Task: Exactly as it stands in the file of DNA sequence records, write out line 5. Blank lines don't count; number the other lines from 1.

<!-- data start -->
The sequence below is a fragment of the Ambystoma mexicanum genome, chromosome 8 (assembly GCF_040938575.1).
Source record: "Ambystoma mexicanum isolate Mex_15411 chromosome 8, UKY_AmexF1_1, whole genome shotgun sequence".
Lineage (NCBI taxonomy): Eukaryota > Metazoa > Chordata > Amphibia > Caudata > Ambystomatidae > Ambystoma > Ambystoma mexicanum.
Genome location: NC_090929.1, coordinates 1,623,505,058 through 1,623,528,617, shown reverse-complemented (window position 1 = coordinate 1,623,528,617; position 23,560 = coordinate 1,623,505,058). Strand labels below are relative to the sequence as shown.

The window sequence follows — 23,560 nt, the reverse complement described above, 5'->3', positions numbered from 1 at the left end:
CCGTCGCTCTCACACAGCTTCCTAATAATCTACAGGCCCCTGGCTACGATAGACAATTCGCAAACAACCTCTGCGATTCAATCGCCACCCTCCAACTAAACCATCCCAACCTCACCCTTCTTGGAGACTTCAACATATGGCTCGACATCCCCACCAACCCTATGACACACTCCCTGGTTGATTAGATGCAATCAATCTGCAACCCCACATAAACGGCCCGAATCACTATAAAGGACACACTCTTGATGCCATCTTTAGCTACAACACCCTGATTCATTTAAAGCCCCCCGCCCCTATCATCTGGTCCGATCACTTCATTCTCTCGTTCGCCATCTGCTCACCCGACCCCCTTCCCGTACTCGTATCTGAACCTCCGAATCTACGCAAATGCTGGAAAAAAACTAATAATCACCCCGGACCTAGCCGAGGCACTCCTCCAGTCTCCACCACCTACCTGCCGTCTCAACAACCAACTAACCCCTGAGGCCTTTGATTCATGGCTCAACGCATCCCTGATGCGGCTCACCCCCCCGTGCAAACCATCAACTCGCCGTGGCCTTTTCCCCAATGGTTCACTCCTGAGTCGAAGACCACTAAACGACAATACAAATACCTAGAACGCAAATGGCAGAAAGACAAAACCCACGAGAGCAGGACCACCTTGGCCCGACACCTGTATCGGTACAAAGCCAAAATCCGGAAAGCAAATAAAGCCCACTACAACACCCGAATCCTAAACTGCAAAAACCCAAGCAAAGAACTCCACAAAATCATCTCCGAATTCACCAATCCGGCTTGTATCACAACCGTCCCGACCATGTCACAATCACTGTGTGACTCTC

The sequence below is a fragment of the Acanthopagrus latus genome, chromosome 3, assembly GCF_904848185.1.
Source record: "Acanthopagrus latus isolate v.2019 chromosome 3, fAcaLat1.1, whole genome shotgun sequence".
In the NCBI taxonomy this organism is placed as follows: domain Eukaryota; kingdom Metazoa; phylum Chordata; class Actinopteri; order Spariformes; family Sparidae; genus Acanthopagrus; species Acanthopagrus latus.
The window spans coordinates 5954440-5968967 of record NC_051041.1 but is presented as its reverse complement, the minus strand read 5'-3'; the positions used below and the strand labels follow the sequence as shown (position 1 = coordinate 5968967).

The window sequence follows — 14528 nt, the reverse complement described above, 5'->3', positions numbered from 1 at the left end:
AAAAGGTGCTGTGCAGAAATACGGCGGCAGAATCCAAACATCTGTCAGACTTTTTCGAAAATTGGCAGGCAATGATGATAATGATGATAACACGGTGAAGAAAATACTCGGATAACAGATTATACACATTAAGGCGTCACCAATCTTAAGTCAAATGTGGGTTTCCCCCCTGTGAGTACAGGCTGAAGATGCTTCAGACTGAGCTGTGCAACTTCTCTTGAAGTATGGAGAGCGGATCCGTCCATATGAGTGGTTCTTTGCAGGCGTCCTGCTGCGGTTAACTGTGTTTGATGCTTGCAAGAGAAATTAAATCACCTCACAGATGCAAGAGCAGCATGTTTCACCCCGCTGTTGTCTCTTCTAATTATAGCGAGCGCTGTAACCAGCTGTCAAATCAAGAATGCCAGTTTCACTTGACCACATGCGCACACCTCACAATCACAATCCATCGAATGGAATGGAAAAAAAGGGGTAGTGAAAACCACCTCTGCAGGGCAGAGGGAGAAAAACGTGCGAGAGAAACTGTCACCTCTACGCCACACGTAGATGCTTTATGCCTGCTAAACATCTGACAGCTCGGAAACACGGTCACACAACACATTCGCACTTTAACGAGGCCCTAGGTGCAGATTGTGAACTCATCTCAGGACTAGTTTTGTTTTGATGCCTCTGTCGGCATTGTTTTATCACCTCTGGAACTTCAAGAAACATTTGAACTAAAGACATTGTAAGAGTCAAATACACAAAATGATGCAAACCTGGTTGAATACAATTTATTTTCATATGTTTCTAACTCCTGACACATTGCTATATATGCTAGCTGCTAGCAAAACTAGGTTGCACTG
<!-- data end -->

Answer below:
The window sequence follows — 23,560 nt, the reverse complement described above, 5'->3', positions numbered from 1 at the left end: